My only gripe about that was that they DID pay the same taxes, and I thought we should have been able to ride the bus with the public school kids. But, since our Catholic schools didn’t have a bus, we had to WALK, or pay to ride the public transit system. Now I didn’t think that was fair.

Otherwise, it was their CHOICE to pay that extra money, and I GUESS we were fortunate that they could and were willing. I’m still not sure (about being fortunate). BACK THEN, public school would have been perfectly acceptable, (to me) and lots of the nuns were mean anyway. Course I guess the same can be said of lay teachers as well.

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By Outraged, December 12, 2007 at 12:49 am Link to this comment

It’s all about standing up.  Something Natalie Maines does better than most.  Hang tough.
http://www.youtube.com/watch?v=xy_XvmA-Z34

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By Robert, December 12, 2007 at 12:17 am Link to this comment
(Unregistered commenter)

Great article.  The posts though are more telling.  Some good understanding and ideas.  Scary is the large number of defenders of status quo and belivers of propoganda and myth (we are helping the Iraqis—guess from the sanctions and bombing that killed nearly a million of them), u.s. is beacon of hope and the others are Koran reading murderers (how about them mall and church shootings from the bible readers).  How people get so much nonsense in their head is amazing.  the last and most virulent trope is the “cult of hope” as coined by Mencken—if you critisize you have to ooffer a solution otherwise your critiqe is invalid. This is an insidous and stupid way to think. Critics are not obliged to provide solutions…Critiques of bad food and ugly wives do not compel me to fix a new meal or make your wife pretty.  So let the critics do their thing and lets come up with solutions.  Don’t pay taxes, mock your congressman, ingnore polls and vote your preference, walk to work.  Do something of your own volition not what the government and msn tell you.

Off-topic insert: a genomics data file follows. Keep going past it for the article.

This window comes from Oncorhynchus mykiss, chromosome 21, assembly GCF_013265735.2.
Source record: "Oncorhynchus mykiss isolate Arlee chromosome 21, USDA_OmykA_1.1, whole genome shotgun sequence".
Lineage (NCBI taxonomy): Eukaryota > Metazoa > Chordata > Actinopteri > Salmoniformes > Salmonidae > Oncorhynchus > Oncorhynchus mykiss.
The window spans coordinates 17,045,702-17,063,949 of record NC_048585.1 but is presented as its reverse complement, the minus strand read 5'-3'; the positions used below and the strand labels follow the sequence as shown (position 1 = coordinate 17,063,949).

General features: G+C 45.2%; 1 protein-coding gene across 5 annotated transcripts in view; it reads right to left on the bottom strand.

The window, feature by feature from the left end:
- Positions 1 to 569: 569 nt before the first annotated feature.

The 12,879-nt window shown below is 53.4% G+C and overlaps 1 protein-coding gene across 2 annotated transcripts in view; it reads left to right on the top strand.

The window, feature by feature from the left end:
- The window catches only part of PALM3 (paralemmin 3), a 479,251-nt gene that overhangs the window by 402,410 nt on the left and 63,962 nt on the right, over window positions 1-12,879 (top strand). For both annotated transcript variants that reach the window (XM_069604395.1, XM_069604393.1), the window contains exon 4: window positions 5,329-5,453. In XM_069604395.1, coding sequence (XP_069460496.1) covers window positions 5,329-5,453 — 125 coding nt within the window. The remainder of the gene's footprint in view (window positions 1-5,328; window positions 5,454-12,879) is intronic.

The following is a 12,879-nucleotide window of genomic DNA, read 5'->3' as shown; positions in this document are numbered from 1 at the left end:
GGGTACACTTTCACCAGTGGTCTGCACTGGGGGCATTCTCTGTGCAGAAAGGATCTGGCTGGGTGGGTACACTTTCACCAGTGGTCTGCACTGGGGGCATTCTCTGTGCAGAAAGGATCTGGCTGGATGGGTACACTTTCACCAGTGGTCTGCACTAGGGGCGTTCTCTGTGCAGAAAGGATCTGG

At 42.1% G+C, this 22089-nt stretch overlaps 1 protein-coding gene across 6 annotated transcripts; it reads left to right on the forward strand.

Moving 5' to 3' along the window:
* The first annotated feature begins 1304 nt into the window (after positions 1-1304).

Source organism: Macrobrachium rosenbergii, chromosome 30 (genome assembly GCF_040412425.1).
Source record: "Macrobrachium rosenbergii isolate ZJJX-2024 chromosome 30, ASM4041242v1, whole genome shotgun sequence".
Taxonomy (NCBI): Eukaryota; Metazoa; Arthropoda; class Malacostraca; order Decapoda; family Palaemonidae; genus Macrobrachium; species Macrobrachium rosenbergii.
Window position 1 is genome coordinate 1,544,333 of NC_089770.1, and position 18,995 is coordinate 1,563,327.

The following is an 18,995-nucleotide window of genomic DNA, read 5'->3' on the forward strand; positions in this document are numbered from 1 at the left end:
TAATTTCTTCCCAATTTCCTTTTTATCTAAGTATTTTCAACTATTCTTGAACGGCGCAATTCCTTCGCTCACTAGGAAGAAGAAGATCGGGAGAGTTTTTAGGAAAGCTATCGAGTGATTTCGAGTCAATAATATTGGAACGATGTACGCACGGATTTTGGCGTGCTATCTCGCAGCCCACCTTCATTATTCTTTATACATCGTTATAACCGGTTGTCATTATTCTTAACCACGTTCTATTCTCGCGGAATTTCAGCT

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By kath cantarella, December 12, 2007 at 12:08 am Link to this comment
(Unregistered commenter)

reply to #119380 by Cyrena:

Take care. You sound like you are buckling under the pressure of life by claiming that having hope is some kind of betrayal. How do you get anything done if you don’t have hope? When i read the comments here i worry that a lot of you guys aren’t being good to yourselves. Most of you sound like you need a beer, a laugh, and a day at the beach. Resistence doesn’t require a funereal world-view. The thing in life that requires a funereal world-view is suicidal depression (and, uh, no thankyou).
So is Pelosi really going soft on torture or not? What’s the deal? I thought she was a major step forward when she got in last year.
Things are changing here in Australia. The new govt is still conservative, but it’s not just the ‘it’s the economy, stupid’ mentality anymore. Good govt as i understand it means more than unsustainable booms and low unemployment and tax cuts for corporations. Good govt is about maintaining equity between the powerful and the less powerful, because that is the only thing that maintains peace. We in the West have a bad habit of exporting our revolutions to the Middle-east, Africa, and Asia. When things are equitable within a sustainable economical model, there’s no need for a revolution here or for us to cause a war or famine anywhere else. But the fact is, the rich are too rich, and the poor are too poor to keep the rich honest. That’s where the govt should come in. Instead we have the economic boom/bust cycle, ‘mafia’-run global corporations with absolute power over-charging for goods and services and paying the lowest possible wages and effectively sucking up all the money from the majority of society into a tight fat little percentage at the top-end of the money scale.  Working-class people pay tax for equity, against exploitation. And that’s what achieves a peaceful society as i understand it. I believe anything else is just obfuscation and I prefer to simplify things as much as possible. I suppose that could be construed as naive. Whatever.
Keep your chin up first, Cyrena, and then keep the bastards honest.

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By troublesum, December 11, 2007 at 9:00 pm Link to this comment

NON-CREDIBILITY message 119573
If you really believe that, you are quite delusional.